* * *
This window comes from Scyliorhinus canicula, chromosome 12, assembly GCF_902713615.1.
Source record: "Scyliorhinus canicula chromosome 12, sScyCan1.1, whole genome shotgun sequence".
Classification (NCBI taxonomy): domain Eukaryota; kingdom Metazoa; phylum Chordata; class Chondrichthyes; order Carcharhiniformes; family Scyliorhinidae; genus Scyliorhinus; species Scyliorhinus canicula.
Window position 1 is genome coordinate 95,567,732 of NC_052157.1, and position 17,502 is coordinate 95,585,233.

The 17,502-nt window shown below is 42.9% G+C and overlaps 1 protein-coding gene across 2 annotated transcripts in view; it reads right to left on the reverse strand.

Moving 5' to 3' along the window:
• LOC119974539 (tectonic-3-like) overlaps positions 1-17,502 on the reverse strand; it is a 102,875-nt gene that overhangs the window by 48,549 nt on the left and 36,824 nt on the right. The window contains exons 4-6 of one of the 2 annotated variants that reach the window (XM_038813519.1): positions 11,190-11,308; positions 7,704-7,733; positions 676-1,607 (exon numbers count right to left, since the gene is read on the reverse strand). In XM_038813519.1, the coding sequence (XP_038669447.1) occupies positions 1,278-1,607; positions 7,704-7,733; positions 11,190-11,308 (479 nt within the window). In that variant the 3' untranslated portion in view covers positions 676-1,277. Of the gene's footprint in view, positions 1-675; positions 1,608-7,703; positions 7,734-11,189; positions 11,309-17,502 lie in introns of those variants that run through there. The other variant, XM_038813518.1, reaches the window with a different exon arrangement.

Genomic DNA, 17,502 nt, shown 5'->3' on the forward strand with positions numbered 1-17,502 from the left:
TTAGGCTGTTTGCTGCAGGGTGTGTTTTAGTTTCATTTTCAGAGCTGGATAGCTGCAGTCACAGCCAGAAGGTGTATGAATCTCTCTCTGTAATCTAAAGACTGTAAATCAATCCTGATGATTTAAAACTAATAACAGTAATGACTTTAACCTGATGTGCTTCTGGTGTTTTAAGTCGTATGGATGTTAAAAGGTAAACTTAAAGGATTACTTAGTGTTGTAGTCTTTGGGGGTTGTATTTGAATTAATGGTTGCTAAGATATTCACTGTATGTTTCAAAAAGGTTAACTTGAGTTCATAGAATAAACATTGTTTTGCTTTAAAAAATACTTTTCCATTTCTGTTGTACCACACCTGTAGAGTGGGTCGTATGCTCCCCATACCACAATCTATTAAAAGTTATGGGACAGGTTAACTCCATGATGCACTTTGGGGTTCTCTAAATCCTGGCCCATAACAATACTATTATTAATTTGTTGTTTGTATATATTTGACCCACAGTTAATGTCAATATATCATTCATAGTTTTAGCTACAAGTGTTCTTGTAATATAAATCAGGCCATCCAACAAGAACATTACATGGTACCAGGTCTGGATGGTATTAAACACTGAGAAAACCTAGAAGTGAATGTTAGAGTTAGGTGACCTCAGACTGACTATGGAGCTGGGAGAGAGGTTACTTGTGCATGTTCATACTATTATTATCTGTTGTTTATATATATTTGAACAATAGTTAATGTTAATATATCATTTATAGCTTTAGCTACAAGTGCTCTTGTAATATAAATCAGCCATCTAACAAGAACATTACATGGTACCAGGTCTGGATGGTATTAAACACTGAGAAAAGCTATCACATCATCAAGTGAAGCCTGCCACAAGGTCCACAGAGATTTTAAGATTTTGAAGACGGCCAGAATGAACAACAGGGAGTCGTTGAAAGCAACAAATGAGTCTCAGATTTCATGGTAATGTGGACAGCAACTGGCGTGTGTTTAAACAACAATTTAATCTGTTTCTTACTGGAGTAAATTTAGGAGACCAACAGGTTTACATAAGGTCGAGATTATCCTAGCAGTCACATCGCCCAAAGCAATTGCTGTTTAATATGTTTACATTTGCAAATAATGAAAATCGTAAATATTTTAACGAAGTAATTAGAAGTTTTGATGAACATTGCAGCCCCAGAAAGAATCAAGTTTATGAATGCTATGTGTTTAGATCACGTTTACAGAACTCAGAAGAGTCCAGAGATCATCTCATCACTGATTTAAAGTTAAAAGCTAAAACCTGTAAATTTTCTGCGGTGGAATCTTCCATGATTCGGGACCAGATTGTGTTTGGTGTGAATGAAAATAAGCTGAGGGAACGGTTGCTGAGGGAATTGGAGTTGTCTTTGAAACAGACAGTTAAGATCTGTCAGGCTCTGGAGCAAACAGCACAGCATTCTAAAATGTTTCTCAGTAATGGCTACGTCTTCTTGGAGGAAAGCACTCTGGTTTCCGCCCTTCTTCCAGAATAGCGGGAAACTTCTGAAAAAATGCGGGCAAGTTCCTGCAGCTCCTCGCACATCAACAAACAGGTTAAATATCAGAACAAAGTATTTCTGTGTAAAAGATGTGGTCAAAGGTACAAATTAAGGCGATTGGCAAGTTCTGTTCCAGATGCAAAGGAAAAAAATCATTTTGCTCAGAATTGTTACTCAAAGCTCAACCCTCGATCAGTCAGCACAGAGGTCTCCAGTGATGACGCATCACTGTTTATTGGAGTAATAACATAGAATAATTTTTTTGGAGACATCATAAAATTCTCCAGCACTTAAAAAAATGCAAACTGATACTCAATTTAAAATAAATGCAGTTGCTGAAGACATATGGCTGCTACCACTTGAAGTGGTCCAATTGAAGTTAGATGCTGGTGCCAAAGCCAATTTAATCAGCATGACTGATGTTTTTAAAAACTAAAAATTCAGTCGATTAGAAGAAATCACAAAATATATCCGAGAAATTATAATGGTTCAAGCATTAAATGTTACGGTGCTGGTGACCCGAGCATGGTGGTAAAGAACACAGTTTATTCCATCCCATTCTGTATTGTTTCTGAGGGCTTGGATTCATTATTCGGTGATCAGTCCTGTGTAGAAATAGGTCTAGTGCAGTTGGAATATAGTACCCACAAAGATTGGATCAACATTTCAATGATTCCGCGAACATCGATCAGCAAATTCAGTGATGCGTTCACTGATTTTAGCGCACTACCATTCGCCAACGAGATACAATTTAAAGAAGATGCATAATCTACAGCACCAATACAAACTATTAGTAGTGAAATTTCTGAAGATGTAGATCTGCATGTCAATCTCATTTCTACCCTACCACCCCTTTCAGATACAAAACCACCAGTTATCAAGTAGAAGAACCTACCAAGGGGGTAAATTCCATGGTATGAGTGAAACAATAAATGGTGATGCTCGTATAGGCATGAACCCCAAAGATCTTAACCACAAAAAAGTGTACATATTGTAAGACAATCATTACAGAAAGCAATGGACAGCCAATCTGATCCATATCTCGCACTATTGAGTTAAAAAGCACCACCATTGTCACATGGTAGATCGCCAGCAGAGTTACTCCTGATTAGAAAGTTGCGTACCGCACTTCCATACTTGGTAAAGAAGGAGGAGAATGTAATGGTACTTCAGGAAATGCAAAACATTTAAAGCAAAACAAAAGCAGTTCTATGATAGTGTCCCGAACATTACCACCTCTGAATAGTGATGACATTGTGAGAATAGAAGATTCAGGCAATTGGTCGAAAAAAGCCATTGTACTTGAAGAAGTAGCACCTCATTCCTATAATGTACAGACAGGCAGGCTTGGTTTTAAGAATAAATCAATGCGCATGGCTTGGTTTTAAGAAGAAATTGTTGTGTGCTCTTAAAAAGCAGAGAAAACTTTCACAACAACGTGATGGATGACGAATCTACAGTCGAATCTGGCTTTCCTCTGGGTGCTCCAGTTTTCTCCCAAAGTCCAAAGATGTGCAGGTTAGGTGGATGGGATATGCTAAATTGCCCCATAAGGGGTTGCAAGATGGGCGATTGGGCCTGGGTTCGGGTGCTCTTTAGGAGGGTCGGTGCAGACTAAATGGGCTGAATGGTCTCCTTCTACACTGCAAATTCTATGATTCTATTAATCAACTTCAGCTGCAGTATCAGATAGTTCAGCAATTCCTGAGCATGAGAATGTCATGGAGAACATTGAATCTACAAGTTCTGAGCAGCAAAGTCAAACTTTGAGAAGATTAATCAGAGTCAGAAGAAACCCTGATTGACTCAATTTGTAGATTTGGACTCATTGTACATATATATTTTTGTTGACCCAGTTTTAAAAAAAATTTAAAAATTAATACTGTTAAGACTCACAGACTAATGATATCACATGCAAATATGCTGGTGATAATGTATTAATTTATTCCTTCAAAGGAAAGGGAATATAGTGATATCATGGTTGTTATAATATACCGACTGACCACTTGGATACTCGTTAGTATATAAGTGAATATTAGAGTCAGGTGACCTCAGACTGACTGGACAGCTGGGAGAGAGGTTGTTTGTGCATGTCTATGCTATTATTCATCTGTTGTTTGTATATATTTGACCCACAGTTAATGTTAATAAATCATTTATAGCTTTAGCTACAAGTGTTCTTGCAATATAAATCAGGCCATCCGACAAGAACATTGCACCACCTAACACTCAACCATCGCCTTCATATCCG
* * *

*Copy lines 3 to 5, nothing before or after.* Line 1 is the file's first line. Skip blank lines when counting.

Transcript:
Classification (NCBI taxonomy): domain Eukaryota; kingdom Metazoa; phylum Chordata; class Chondrichthyes; order Carcharhiniformes; family Scyliorhinidae; genus Scyliorhinus; species Scyliorhinus canicula.
Window position 1 is genome coordinate 95,567,732 of NC_052157.1, and position 17,502 is coordinate 95,585,233.

The 17,502-nt window shown below is 42.9% G+C and overlaps 1 protein-coding gene across 2 annotated transcripts in view; it reads right to left on the reverse strand.